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YLD President’s Message

by Katherine A. Conyers

All members in the Utah State Bar in good standing and (1) under thirty-six years of age or (2) who have been admitted to their first state bar for less than five years, regardless of age, are automatically members of YLD. There is no need to sign up or pay dues to be a member. So why should you participate in the Young Lawyers Division of the Utah State Bar (YLD), when you already have so much going on? Unquestionably, you are busy with work – perhaps concerned with billable hours at a large firm or building your solo practice – and you also have family, friends, and other meaningful things in your life.


First, YLD gives members an opportunity to use their law degrees as most hoped to do after law school – to help people. YLD members volunteer with well-established projects like Tuesday Night Bar, Wills For Heroes, and Serving Our Seniors, as well as new programs like Help R.I.S.E. In this new program – rolling out this fall – volunteer attorneys will provide pro bono representation in bankruptcy, custody and/or child support, and landlord/tenant matters to individuals in the federal court’s mental health and drug courts who have been selected to participate in the court’s Re-entry Independence through Sustainable Efforts (R.I.S.E.) program.


Second, YLD gives members access to free, quality CLEs, specifically through its Practice in a Flash program. Practice in a Flash is designed to help young lawyers by providing resources that make the process of opening and operating a solo or small practice easier and safer. The program will provide a website with tools and information about how to avoid malpractice complaints, comply with ethical rules, as well as suggest marketing strategies to help young lawyers succeed. The program also has a CLE series focused on the basic fundamentals of various practice areas.


YLD also offers members valuable networking opportunities. Almost every month, YLD hosts networking events where members have the opportunity to meet each other and build meaningful relationships. The favorite of these events is the annual Speed Networking Event held in late spring. At this event, young lawyers have the opportunity to meet judges and other more experienced Bar members in a fun, relaxed environment, allowing for meaningful connections and conversations to occur, and providing a place where young lawyers can seek advice in advancing their careers.


If that isn’t enough, YLD provides members with numerous opportunities for community service. One program added last year – the Choose Law project – is a public education program that seeks to improve the civics education taught to Utah high school students by teaching them about the important role that law and lawyers play in society and the diverse careers that a law degree can provide. Volunteer attorneys also encourage students to complete and continue their education regardless of socio-economic and other barriers.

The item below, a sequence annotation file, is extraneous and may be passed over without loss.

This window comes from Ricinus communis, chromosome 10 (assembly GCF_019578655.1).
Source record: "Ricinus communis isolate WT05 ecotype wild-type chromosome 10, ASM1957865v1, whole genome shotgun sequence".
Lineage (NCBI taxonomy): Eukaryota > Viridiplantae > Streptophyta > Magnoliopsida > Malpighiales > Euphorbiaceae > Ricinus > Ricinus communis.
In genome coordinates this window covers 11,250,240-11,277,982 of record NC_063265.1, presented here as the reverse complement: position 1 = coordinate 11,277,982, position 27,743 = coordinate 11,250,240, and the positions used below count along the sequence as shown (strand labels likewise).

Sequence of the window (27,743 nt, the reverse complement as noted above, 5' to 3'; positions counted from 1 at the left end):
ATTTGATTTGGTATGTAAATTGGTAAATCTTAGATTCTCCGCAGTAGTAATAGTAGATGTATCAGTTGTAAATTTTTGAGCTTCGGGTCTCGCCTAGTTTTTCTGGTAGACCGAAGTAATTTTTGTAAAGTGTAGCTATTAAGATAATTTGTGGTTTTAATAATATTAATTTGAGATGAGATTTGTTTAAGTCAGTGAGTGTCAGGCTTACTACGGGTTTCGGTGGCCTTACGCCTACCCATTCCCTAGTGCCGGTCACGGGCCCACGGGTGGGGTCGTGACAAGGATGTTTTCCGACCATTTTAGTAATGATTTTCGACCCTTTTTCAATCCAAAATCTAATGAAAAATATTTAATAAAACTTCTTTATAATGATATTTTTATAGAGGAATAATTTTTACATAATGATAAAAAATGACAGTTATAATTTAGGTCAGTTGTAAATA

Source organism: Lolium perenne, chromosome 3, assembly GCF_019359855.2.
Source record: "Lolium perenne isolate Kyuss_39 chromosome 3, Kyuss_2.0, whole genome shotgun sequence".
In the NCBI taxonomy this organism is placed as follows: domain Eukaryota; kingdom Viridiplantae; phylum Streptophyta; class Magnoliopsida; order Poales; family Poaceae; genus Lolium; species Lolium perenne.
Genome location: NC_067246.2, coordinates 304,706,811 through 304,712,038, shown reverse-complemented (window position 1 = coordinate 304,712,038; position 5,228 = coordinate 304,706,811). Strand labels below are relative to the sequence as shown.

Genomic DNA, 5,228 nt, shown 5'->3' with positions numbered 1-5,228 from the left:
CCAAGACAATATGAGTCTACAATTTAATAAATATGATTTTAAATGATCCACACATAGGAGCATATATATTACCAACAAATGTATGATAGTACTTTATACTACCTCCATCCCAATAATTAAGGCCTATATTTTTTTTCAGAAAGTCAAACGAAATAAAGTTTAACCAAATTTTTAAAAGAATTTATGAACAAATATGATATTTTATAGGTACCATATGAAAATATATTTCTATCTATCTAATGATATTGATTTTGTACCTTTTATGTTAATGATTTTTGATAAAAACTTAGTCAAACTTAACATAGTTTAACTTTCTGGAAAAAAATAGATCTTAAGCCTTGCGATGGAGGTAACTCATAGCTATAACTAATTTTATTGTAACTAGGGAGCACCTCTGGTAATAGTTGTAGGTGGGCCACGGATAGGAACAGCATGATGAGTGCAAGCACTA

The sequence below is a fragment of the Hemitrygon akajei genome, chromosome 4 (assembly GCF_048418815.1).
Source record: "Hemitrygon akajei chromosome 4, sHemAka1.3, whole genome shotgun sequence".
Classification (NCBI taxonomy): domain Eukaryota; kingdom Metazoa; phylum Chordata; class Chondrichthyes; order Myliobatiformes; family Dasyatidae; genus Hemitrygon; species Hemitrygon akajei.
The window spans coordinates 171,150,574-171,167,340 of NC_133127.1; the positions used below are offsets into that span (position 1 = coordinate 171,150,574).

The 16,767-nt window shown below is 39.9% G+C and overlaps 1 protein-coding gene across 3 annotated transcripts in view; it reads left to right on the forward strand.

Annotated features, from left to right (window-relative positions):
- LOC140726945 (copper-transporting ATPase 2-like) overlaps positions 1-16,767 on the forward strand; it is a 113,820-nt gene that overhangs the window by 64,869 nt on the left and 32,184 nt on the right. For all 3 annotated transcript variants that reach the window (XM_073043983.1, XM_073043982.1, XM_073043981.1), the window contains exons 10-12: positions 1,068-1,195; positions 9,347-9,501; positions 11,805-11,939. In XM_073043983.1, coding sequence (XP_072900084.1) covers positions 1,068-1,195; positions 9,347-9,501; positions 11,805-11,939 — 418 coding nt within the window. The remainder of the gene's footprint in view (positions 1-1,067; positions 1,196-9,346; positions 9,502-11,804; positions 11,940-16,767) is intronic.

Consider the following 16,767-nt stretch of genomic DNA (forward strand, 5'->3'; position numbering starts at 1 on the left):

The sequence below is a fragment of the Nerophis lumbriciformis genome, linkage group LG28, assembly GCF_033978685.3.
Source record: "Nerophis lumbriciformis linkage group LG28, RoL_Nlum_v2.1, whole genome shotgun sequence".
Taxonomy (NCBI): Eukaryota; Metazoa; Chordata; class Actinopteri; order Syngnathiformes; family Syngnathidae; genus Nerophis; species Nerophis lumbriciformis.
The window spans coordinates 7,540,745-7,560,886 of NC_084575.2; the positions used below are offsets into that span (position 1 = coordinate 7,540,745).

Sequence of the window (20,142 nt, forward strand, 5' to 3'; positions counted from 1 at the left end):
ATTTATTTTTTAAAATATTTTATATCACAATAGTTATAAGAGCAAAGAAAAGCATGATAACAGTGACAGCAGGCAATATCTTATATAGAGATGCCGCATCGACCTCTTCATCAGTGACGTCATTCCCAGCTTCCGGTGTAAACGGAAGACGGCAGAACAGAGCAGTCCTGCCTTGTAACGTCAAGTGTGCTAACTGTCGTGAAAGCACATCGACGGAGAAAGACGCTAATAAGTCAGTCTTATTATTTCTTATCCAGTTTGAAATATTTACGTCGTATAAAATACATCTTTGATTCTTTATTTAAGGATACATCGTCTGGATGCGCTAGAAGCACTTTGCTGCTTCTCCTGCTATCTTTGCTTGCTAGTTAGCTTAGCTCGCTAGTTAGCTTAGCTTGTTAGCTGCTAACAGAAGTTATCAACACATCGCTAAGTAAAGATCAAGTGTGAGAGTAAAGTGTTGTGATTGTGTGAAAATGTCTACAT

Last, but not least, YLD provides members opportunities to have fun, gain leadership skills, and get even more involved with the legal community through its Board, committees, and liaison positions. Over fifty young lawyers dedicate time and effort to make YLD successful, and each one deserves special recognition. Since there is not enough space in this journal to do them that sort of justice, these individuals and their positions are listed below. Please find these individuals and thank them for what they do for YLD. Without their hard work, YLD couldn’t do all of the things it does for its members.

This article has only given a brief overview of what YLD does and some of the programs it offers. For more information about YLD events and programs and for a calendar of events, visit its website at www.utahyounglawyers.org. Hopefully, though, this article was enough for you to determine that there are many answers to the main question posed and that all of them involve you becoming an overall better lawyer.

2012-2013 Young Lawyers Division Board

Officers
President: Kate Conyers
President-Elect: Gabriel White
Treasurer: Scott Powers
Secretary: Kat Judd
Past President: Jenifer Tomchak

Committee Chairs
Activities
Charles Perschon
Roger Tsai
Michael Young
Kelly Fowler
Patrick Burt

And Justice for All
Jordan Kendall
Erik Olsen
Ryan Christensen
Candice Pitcher

Bar Convention
Patricia Kuendig
Mark Burghardt

Continuing Legal Education
Gabriel White
RuthAnne Frost
Elizabeth Adoyo (Bar Liaison)

Community Service
Artemis Vamianakis
Anjali Patel
Ryan Oldroyd

Governmental Relations
Theresa Foxley
Matt Thue

Green Utah Committee
Kallie Smith
John Clyde

High School Debate Tournament
Aaron Garrett

Law Day
Breanne Miller

Public Education
Tasha Williams (Cinderella Boutique)
Betsy Haws (Choose Law)
Jared Allebest (Choose Law)

Publicity/Social Media
Tanner Strickland Lenart
Tim Dance

Recession Response
Kelly Latimer
Anders Christensen

Serving Our Seniors
Sarah Spencer
Adam Clark
Jeff Steed

Tuesday Night Bar
Zack Winzeler
Sanna-Rae Taylor

Wednesday Night Bar
Gabe White

Wills for Heroes
Blake Hamilton
Curtis Harris
Elizabeth Lisonbee
Kristin Rabkin

Liaisons
Bar Commissioner
Angelina Tsu

BYU
Nathan Archibald

Disaster Response
Andrea Valenti Arthur

Modest Means
Liisa Hancock
Sam Goble

Paralegal Liaison
Heather Allen

Pro Bono Commission
Adam Alba

UMBA/WLU
MaryAnn Bennett

University of Utah
Bert van Uitert

Utah Bar Journal

Allyson Barker

About

This page contains a single entry from the blog posted on November 9, 2012 9:28 AM.

The previous post in this blog was What Every Lawyer Should Know About Appeals.

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